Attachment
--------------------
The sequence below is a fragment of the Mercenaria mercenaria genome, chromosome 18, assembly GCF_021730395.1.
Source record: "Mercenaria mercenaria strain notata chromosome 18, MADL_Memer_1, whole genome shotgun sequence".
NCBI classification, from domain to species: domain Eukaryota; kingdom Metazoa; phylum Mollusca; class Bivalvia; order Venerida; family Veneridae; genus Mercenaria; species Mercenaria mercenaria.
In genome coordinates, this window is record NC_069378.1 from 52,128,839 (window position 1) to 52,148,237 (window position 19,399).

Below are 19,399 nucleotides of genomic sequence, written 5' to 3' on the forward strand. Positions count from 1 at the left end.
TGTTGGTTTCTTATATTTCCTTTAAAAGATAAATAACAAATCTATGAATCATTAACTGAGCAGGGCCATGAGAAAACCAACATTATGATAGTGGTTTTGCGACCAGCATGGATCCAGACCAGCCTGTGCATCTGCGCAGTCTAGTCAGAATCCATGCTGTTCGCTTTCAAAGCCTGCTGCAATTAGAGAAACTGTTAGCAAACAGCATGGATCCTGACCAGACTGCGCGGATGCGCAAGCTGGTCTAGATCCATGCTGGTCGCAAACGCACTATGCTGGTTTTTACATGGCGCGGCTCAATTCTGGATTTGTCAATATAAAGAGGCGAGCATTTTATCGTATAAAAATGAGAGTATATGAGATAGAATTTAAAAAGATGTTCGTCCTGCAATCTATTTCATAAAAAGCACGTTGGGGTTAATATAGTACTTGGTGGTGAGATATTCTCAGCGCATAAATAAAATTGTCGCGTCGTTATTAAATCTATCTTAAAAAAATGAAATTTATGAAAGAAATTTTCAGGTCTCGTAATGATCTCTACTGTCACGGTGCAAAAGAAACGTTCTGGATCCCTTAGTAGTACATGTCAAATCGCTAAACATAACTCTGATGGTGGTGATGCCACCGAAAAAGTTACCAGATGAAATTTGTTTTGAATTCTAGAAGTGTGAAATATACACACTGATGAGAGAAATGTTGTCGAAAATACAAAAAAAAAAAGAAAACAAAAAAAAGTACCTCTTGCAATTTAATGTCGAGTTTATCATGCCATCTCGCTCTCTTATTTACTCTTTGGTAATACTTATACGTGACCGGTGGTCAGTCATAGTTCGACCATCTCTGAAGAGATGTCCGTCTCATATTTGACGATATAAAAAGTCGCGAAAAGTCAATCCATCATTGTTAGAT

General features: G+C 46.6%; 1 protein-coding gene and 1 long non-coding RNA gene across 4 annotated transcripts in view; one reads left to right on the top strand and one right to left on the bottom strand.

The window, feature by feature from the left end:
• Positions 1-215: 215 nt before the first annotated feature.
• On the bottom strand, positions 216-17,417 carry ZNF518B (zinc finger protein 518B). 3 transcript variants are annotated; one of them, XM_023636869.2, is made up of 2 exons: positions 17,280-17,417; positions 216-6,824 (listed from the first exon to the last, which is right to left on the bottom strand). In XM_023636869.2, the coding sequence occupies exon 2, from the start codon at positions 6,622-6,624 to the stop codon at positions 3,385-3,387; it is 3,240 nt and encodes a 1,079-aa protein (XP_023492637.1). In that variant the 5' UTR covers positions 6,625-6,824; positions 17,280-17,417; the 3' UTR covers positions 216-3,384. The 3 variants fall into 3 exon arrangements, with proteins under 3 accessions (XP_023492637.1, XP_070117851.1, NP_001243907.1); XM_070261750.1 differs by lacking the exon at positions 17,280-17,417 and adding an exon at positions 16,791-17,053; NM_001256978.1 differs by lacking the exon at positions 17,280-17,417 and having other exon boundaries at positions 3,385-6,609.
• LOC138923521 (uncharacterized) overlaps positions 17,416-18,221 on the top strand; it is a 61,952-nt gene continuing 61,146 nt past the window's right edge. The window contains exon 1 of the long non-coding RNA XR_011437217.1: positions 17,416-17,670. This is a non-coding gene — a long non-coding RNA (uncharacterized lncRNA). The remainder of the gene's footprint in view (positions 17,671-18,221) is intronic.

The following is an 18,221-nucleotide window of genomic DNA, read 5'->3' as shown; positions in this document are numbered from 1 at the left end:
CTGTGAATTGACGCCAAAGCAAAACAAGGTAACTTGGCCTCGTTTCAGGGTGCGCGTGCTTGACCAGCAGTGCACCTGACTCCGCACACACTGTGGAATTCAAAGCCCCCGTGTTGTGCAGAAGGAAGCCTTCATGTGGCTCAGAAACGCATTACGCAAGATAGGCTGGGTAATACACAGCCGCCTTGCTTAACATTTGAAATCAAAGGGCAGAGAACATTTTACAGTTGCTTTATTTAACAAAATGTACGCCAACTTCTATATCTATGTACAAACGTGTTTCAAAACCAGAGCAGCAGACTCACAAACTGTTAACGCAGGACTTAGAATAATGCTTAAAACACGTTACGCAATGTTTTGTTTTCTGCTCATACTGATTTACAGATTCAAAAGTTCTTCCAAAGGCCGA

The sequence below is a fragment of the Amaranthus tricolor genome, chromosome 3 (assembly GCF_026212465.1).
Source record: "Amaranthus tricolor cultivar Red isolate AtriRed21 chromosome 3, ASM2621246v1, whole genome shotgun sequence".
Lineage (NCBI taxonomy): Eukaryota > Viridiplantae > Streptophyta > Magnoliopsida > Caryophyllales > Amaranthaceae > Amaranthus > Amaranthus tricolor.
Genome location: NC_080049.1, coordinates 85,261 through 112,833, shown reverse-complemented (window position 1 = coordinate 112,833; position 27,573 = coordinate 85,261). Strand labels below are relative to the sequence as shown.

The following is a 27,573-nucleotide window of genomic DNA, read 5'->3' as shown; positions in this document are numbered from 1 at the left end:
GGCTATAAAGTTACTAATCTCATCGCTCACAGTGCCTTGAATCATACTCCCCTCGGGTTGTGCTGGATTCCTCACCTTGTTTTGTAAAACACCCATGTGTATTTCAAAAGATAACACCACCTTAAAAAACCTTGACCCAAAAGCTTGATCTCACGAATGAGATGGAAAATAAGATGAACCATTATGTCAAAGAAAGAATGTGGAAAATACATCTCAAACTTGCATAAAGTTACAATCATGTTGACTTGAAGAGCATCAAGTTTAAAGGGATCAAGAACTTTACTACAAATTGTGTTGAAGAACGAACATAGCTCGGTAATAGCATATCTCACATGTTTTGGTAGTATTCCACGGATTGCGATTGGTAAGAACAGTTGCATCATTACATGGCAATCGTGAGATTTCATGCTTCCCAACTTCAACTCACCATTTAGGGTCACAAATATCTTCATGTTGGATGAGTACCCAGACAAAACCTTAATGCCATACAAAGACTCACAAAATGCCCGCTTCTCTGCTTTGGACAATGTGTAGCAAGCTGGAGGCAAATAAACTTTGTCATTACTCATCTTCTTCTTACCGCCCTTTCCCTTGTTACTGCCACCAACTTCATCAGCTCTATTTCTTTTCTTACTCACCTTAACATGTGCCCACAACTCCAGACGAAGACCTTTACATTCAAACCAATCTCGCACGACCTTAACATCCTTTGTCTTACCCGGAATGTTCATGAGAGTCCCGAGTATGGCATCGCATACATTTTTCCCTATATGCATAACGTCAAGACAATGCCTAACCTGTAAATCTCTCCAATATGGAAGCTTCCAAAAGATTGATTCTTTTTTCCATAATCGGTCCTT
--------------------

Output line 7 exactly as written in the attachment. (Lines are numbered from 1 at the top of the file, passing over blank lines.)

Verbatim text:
General features: G+C 46.6%; 1 protein-coding gene and 1 long non-coding RNA gene across 4 annotated transcripts in view; one reads left to right on the top strand and one right to left on the bottom strand.